Introduction: Binocular Tripod Mount

About: There are some things you should just NEVER do.....

Binocular Tripod Mount

I inherited a pair of 1945 vintage Navy Surplus Binoculars. These are 7 x 50mm binoculars and weigh approximately 3 pounds (1.4kg). I have many fond childhood memories using these binoculars with my Father. I can remember looking at the moon through them and it was difficult because it was hard to keep the binoculars centered on the moon. Having the binoculars on a tripod would have made them so much easier to use.

For the August 2017 Solar Eclipse, we were going to be viewing in the path of totality. I wanted to have these binoculars mounted to a tripod to make viewing easier and to allow me to take some hand-held cell phone photos through them. I decided to see if I could design and 3D print a binocular tripod mount.

The binocular tripod mount was designed in Fusion 360 and printed in PLA on a Kodama Trinus 3D printer. No supports were needed to print the mount.

Step 1: Evaluate Your Binoculars for Adding a Mount

The binoculars have a central pivot point that incorporates a metal rod. I chose to fasten my tripod mount to this central rod as it was structurally robust, close to the center of gravity of the binoculars and convenient. The mount is designed with a foot that includes a threaded insert ( a nut with ¼-20 threads) that allows the tripod’s mounting screw to engage and firmly hold the mount’s foot to the tripod.

Step 2: Design the Tripod Mount

The top of the mount is forked and fits around the central pivot rod of the binoculars. The pivot rod is captured by the mount and a spacer that includes a half round to match the pivot rod profile. The spacer slides down between the forks of the mount. The spacer and therefore the pivot rod are clamped to the mount by a sliding clip that engages groves on either side of the forked portion of mount. The spacer was sized so that the clamping clip fits very tightly. The mount is very firmly attached to the binoculars.

In designing the mount for 3D printing I wanted to avoid all supports so I laid the mount on its side. The foot surface that mounts to the tripod is 90 degrees to the build plate. The foot has to have a nut inserted from the 'top' of the foot so the tripod mounting screw can engage it from below. To get access to the hole and location where the nut is supposed to be located I needed to have an opening above the nut's location. I decided to make a triangular opening so that I could have the sides of the opening printed at a 45 degree angle so that I could avoid having to have supports. The sides just print nicely on their own.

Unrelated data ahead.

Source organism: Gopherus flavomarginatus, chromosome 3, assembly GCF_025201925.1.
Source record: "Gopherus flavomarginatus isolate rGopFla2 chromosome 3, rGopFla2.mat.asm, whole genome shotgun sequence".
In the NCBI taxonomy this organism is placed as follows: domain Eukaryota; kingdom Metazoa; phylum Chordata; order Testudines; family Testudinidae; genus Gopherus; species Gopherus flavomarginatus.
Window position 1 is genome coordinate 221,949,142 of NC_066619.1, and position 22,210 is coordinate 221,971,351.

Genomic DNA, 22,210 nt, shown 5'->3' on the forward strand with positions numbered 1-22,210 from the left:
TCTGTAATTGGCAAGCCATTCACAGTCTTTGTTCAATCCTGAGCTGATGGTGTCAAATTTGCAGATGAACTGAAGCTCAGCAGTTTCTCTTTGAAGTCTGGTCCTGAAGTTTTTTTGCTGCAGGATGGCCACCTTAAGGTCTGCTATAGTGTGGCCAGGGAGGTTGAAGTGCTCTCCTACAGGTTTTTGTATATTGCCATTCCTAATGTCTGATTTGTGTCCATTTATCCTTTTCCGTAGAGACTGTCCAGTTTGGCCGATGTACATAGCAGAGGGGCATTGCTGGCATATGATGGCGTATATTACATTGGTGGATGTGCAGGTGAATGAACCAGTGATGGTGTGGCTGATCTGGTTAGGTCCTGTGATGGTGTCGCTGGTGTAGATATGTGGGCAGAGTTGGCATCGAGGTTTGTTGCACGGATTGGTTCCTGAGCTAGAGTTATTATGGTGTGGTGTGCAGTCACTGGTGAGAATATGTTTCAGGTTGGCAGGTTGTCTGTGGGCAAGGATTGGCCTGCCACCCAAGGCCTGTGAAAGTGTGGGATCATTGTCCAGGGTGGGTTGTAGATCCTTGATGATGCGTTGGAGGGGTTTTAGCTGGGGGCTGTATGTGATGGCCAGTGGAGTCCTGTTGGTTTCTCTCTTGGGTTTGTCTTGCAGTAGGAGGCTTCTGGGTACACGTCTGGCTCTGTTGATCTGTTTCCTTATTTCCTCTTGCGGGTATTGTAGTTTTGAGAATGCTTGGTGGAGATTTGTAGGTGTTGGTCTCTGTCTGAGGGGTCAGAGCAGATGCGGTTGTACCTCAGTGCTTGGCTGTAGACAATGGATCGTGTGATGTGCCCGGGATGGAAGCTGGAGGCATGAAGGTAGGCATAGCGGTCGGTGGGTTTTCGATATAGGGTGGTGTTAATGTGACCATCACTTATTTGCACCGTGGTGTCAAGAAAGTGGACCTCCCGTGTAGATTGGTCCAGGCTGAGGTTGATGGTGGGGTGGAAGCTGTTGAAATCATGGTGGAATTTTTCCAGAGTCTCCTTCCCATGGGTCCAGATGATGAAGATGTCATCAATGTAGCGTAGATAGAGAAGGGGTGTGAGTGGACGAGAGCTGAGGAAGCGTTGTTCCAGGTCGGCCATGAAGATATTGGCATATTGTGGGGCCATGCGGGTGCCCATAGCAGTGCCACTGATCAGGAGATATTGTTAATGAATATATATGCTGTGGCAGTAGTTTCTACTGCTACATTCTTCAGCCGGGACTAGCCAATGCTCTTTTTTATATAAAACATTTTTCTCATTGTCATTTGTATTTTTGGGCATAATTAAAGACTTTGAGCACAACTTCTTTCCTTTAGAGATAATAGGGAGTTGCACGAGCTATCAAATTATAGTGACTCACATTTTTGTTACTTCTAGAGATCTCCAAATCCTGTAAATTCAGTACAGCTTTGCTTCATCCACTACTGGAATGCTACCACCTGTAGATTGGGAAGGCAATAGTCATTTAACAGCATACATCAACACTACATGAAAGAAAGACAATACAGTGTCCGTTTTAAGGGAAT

When I designed the clip I actual drew the clip on top of the fork as if it was installed in place. I provided 0.5mm of gap to allow it to slide into place. I then moved the clip out of the way so it could be seen easier and to be printed separately. In most of the screen captures the clip is shown closer to the forks and the spacer is located behind it – out of order of how they are actually installed.

I have attached the Fusion 360 archive file so you can modify the file if you like. I have also attached STL files of each of the three parts; Body, Slide and Spacer.

Step 3: 3D Print the Mount

Orienting the tripod mount on its side seemed logical in order to avoid having to provide 3D printing supports. The foot of the mount needed to have a nut with ¼-20 threads inserted so access behind/above the base of the mount was needed. In order to avoid supports you can see that this opening was printed as a triangular opening so that the sides were at a 45-degree angle and did not require supports.

Step 4: Attach the Mount to the Binoculars

The top of the mount is forked and fits around the central pivot rod of the binoculars. Slide the mount between the optics and up over the central pivot rod.

Step 5: Add Spacer and Clip to Finish Installation

Insert the spacer with the curved side down to match the shape of the pivot rod. Slide the spacer down between the forks of the mount.

Slide the clip into place on top of the fork to capture the spacer and pivot rod. The spacer was sized so that the clamping clip fits very tightly. In fact, I had to use pliers to get the clip to slide into place.

Step 6: Insert the 1/4-20 Nut

The 1/4-20 nut was pressed into the opening in the foot of the tripod mount from the opening behind/above.

You may have to enlarge the hole in the plastic of the foot to allow the threads of the tripod mounting screw to easily fit through the plastic to get to the nut. It's a good idea to test fit this before installing the nut.

If the nut does not fit snuggly it can be encouraged to stay in place with a drop of glue. ;-)

Step 7: Install the Binoculars on a Tripod

With the binoculars firmly attached to the mount the mount can be attached to a tripod. The tripod mounting screw screws right into the 1/4-20 nut.

The binocular mount performs flawlessly; firmly attaching the binoculars to the tripod, making viewing much easier. It is so nice to be able to view hands free and not have to hold up 3 pounds of binocular for any length of time!

Step 8: Enjoy!

I really enjoyed having the binoculars on a tripod. It made viewing the eclipse so much easier and let me take some wonderful photographs.

I adapted the filters from cardboard eclipse viewing 'glasses' to mount over the binocular lenses. This allowed me to take some great partial eclipse images. The filters were removed when the total eclipse was in force.


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